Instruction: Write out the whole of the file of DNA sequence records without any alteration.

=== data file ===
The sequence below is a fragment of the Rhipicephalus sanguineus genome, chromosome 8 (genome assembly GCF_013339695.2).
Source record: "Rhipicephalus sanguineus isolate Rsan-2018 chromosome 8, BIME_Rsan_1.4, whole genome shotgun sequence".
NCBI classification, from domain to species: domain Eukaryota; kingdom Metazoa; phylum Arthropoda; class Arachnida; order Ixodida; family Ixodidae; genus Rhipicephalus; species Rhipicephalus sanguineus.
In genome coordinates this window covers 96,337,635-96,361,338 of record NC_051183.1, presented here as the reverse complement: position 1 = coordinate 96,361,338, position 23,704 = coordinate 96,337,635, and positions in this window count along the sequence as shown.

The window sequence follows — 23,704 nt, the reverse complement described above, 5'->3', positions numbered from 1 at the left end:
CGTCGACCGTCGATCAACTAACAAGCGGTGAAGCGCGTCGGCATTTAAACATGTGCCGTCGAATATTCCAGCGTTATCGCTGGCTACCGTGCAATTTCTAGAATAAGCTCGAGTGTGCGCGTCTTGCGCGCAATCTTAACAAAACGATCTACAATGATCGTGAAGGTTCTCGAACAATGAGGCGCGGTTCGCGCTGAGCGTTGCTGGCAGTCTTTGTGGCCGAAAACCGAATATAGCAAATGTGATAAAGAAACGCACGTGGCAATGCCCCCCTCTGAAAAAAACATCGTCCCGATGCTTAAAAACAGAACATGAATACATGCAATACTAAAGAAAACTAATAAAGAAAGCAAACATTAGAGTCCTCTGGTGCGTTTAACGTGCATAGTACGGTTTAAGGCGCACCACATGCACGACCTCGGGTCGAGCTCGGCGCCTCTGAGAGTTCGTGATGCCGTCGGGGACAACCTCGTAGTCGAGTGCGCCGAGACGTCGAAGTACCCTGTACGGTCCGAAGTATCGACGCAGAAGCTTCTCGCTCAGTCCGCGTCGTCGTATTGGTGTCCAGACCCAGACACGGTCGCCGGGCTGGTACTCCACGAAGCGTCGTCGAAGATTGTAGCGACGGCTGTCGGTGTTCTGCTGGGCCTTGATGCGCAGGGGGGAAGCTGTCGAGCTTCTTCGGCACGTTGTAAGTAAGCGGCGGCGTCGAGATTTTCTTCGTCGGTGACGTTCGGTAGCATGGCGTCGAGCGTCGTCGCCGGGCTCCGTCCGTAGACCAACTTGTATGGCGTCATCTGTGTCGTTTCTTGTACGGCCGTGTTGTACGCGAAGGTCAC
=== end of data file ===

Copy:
The sequence below is a fragment of the Rhipicephalus sanguineus genome, chromosome 8 (genome assembly GCF_013339695.2).
Source record: "Rhipicephalus sanguineus isolate Rsan-2018 chromosome 8, BIME_Rsan_1.4, whole genome shotgun sequence".
NCBI classification, from domain to species: domain Eukaryota; kingdom Metazoa; phylum Arthropoda; class Arachnida; order Ixodida; family Ixodidae; genus Rhipicephalus; species Rhipicephalus sanguineus.
In genome coordinates this window covers 96,337,635-96,361,338 of record NC_051183.1, presented here as the reverse complement: position 1 = coordinate 96,361,338, position 23,704 = coordinate 96,337,635, and positions in this window count along the sequence as shown.

The window sequence follows — 23,704 nt, the reverse complement described above, 5'->3', positions numbered from 1 at the left end:
CGTCGACCGTCGATCAACTAACAAGCGGTGAAGCGCGTCGGCATTTAAACATGTGCCGTCGAATATTCCAGCGTTATCGCTGGCTACCGTGCAATTTCTAGAATAAGCTCGAGTGTGCGCGTCTTGCGCGCAATCTTAACAAAACGATCTACAATGATCGTGAAGGTTCTCGAACAATGAGGCGCGGTTCGCGCTGAGCGTTGCTGGCAGTCTTTGTGGCCGAAAACCGAATATAGCAAATGTGATAAAGAAACGCACGTGGCAATGCCCCCCTCTGAAAAAAACATCGTCCCGATGCTTAAAAACAGAACATGAATACATGCAATACTAAAGAAAACTAATAAAGAAAGCAAACATTAGAGTCCTCTGGTGCGTTTAACGTGCATAGTACGGTTTAAGGCGCACCACATGCACGACCTCGGGTCGAGCTCGGCGCCTCTGAGAGTTCGTGATGCCGTCGGGGACAACCTCGTAGTCGAGTGCGCCGAGACGTCGAAGTACCCTGTACGGTCCGAAGTATCGACGCAGAAGCTTCTCGCTCAGTCCGCGTCGTCGTATTGGTGTCCAGACCCAGACACGGTCGCCGGGCTGGTACTCCACGAAGCGTCGTCGAAGATTGTAGCGACGGCTGTCGGTGTTCTGCTGGGCCTTGATGCGCAGGGGGGAAGCTGTCGAGCTTCTTCGGCACGTTGTAAGTAAGCGGCGGCGTCGAGATTTTCTTCGTCGGTGACGTTCGGTAGCATGGCGTCGAGCGTCGTCGCCGGGCTCCGTCCGTAGACCAACTTGTATGGCGTCATCTGTGTCGTTTCTTGTACGGCCGTGTTGTACGCGAAGGTCAC